Josef Rantner realized he was an American as he watched television coverage of the World Trade Center towers collapsing.
Rantner, a Lawrence plumber and native of Austria, decided Sept. 11, 2001, that he wanted to become a United States citizen.
"That day was like somebody came into my house and hurt my family members," he recalled. "That day made me feel like an American."
Today, Rantner will be among the 150 new citizens from 59 countries sworn in during a naturalization ceremony at the Dole Institute of Politics at Kansas University.
The event, which begins at 2 p.m., is the first of its kind to be conducted at KU. It will not be open to the public because of a lack of space.
"It was like it was meant to be," Rantner said. "I can't tell you how special it is -- on Sept. 11, to get to be a U.S. citizen."
Rantner, 38, first came to the United States in 1989 to install plumbing at a New York City apartment complex for the international company he was working for in Austria.
He met his future wife, Cara, at a party there. They hit it off -- though he spoke very little English -- and soon decided to marry.
When Rantner's project in New York was done, the couple was faced with a decision -- to stay in the United States or move to Austria. They decided to stay in the United States because they wanted their future children to have a grandparent, and Cara's mother -- who lived in Leavenworth -- was the only one of their parents remaining.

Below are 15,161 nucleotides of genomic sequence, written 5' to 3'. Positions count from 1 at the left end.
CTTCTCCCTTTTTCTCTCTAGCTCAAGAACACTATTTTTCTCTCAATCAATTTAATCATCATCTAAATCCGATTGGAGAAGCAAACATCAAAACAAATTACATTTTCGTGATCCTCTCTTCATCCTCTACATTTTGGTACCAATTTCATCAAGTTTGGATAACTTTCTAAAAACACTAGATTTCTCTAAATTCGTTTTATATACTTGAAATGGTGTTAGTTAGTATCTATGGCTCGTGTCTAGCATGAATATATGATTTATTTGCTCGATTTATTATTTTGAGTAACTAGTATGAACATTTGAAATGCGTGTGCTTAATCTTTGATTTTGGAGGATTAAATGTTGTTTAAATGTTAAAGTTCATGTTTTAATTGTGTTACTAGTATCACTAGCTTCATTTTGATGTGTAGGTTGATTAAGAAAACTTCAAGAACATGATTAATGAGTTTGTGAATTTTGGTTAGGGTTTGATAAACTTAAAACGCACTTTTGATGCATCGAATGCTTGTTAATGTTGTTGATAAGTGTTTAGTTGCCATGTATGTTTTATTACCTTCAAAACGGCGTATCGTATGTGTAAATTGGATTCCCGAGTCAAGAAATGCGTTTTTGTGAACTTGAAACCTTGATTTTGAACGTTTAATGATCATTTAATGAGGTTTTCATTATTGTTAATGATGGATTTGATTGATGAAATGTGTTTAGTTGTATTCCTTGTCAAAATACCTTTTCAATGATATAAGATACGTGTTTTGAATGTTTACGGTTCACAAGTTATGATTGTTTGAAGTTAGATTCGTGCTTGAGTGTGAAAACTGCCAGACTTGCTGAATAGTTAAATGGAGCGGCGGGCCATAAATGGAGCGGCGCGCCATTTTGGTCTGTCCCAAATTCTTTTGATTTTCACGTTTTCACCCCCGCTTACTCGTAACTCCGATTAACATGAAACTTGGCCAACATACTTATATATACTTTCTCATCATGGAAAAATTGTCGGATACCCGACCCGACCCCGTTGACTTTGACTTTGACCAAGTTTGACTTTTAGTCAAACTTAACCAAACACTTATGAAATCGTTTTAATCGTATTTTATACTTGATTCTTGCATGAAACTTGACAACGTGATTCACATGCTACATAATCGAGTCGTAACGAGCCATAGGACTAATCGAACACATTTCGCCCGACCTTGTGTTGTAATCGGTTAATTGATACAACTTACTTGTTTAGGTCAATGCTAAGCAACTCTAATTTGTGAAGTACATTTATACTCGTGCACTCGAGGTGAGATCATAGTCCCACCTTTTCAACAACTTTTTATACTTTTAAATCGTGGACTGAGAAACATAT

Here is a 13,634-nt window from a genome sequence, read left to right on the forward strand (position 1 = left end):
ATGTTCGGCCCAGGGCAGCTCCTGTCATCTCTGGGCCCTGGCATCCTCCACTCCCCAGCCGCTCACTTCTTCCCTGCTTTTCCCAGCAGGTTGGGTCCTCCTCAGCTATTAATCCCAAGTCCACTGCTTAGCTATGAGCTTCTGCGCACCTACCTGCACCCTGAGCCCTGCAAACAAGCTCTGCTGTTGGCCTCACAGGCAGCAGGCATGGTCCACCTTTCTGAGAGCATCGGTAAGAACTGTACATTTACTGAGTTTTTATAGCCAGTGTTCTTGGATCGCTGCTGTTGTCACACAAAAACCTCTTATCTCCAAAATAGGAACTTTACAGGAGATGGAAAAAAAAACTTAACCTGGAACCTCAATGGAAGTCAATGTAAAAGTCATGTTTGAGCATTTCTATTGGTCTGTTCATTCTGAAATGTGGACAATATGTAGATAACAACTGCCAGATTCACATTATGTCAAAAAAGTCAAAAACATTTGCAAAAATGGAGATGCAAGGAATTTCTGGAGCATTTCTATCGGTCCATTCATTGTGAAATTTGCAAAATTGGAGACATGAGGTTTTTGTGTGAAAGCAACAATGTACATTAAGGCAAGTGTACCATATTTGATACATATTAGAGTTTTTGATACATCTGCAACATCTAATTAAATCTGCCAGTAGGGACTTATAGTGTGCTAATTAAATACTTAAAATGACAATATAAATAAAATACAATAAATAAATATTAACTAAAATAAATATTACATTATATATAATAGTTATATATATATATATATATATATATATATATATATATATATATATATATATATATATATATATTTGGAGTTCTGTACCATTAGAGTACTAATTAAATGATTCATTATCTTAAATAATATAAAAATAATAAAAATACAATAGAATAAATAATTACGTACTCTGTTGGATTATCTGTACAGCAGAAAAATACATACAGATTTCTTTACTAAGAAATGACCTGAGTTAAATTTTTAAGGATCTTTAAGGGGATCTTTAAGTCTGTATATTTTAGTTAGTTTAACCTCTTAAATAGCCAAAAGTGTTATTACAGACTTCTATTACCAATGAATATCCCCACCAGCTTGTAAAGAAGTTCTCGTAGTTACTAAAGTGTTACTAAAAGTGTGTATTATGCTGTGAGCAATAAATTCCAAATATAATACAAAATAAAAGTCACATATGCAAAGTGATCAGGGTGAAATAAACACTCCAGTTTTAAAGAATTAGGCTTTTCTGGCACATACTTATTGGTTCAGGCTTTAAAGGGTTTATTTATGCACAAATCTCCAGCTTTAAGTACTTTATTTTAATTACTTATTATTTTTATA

They married in February 1990 and moved to Lawrence. Josef Rantner got a job as a plumber with Chaney Inc. in Lawrence.
The Rantners had two daughters -- Serra, now 12, and Isabella, now 8. They bought a house. He became president of the Douglas County Plumbing Board.
And the whole time, Rantner was fine with the idea of maintaining his Austrian citizenship.
"It wasn't important to me that he make the choice," Cara Rantner said. "Now that he's made the decision, it makes me very happy. It makes me very proud of him."
Rantner convinced his daughter Isabella to teach him the Pledge of Allegiance as he tucked her into bed at night. Knowing the pledge is one of the requirements for becoming a citizen.
"I kept saying it and having him repeat it," Isabella said. "He just about always got it wrong."
Cara Rantner remembers the first time her husband finally got it all right. Isabella walked up to her and proclaimed, "My little student's growing up."
Roy Chaney, Rantner's boss, will be among those at the Dole Institute today to watch Rantner recite the Pledge of Allegiance with the other new citizens.
"He's put 110 percent effort into making it," Chaney said. "To do everything he has accomplished, he came a long, long ways. He gives 110 percent effort on everything he does."
Rantner said he doubted life would change much after becoming a citizen, except he'll gain the right to vote.
"The first thing I'm going to do is register to vote," he said. "I can't wait to get that dumb sticker that says, 'I voted.'"
And while he didn't come to the United States seeking a new life, that's exactly what he got when he made that trip to New York City back in 1989.
"I've certainly lived the American dream as far as I'm concerned," he said. "I have a great family, great extended family, healthy kids. Hard work pays off."